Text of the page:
• Whitefish Dunes State Park. If you long for an ocean beach but can’t get to the coast, this white sand beach along Lake Michigan will do nicely.
  • Cave Point County Park. If you love to watch the waves crash into the rocks, this is a great place to stop for a while.
  • Peninsula State Park. This beautifully wooded park covers nearly 4,000 acres.
  • Wineries. You can visit one at a time or take a trolley tour to various wineries on the peninsula.
  • Orchards. Apples grow here, and so do the sour cherries for which Door County is famous.
  • Fish Boils. These traditional events involve open fires and huge kettles in which the cooks prepare fresh whitefish and potatoes.
  • Door County Maritime Museum. Located within Sturgeon Bay itself, this museum on the water will teach you about the history of the lake and its ports.

e. Education

There are nine public schools and nine private schools in the Sturgeon Bay area, based on data from GreatSchools.org. Among high schools, there 2 public and 2 private schools.

Overall, the Sturgeon Bay area is known for an above-average educational infrastructure, ahead of the average for similarly sized metro areas.

The best-known colleges and universities close to Sturgeon Bay include the University of Wisconsin-Green Bay (Marinette and Green Bay campuses) and St. Norbert College.

Over the 2015–2019 period, the high school graduation rate in Sturgeon Bay was above the U.S. national average of 88%. The population of adults above 25 years of age with a college degree was below the national average of approximately 32%.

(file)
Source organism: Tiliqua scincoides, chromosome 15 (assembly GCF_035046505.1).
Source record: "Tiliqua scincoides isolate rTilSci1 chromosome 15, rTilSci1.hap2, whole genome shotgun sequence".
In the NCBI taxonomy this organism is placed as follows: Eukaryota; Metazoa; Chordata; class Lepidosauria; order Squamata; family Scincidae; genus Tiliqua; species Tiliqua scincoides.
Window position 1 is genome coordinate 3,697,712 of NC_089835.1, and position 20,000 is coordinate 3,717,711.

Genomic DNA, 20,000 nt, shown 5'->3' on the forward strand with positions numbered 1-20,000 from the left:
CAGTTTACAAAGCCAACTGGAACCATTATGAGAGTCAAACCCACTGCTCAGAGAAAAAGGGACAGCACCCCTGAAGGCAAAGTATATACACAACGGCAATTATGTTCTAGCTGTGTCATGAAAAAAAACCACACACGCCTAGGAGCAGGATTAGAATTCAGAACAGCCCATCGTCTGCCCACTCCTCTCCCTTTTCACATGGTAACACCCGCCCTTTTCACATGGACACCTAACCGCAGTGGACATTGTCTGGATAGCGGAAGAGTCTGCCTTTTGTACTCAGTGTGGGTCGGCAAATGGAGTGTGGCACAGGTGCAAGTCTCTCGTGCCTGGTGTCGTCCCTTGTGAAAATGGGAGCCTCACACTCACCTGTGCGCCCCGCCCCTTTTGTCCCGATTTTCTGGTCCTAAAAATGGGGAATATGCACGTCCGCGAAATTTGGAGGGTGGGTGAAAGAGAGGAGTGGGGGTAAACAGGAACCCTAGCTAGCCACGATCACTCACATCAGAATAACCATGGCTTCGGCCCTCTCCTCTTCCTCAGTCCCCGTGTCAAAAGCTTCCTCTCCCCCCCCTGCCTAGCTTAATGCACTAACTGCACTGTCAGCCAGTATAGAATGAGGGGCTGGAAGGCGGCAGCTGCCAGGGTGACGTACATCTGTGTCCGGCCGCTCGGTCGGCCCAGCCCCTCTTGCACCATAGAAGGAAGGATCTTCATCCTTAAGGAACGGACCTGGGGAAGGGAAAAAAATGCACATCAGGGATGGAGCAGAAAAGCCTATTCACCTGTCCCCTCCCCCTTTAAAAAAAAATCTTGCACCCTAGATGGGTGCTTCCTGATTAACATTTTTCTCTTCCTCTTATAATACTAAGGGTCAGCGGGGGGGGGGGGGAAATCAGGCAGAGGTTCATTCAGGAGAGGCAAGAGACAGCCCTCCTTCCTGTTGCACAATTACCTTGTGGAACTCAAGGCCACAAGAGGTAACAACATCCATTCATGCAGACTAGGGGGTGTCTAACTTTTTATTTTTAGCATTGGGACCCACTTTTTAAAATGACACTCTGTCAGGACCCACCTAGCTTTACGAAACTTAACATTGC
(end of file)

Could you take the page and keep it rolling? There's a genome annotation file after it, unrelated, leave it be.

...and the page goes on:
f. Healthcare and Safety

Sturgeon Bay has a small local hospital. It is also served by several clinics, many under Bellin Health and Aurora. Green Bay’s more extensive healthcare facilities are about a 45-minute drive away.

Sturgeon Bay has 0.45 violent crimes per 1,000 residents, substantially below both Wisconsin’s statewide median rate of 2.93 and the U.S. national median rate of 4.00. It has 10.41 property crimes per 1,000 residents, below both Wisconsin’s statewide median of 14.71 and the U.S. national median of 21.00.

9. Appleton

Appleton Wisconsin

HOMEiA Score: 90/100

  • Population: 75,664 | Rank Last Year: #4
  • Cost of Living: 16% below the U.S. national average
  • Home price to income ratio: $147,800/$58,112 = 2.54 (buying homes is very affordable)
  • Income to rent ratio: $58,112/$9,696 = 5.99 (renting homes is very affordable)

Appleton is one of the Fox Cities, a group of several communities along the Fox River in eastern Wisconsin. It is situated at the north end of Lake Winnebago. Interstate 41 connects Appleton to Milwaukee to the southeast and Green Bay to the northeast.

a. Size and Population

Appleton has a population of 75,644 (2020) spread over a 25.29-square-mile area. The population density is 2,991 per square mile.

The population in Appleton grew by 4.1% from April 2010 through April 2020, substantially below the overall U.S. rate of 6.9% and above the Wisconsin rate of 3.5%.

b. Median Income, Cost of Living and Housing Market Characteristics

The numbers below show the median income, cost of living and annual spending on housing for owned and rented properties in Appleton.

APPLETON MEDIAN HOUSEHOLD INCOME (2019): $58,112

Appleton Cost of Living

  • 16% Below the U.S. National Average
  • 1% Lower Than Milwaukee, Wisconsin
  • 50% Lower than New York City, New York
  • 22% Lower than Chicago, Illinois

Appleton Housing Costs

Median Home Value Annual Spend for Homeowners Annual Spend for Renters
(Rent & Utilities)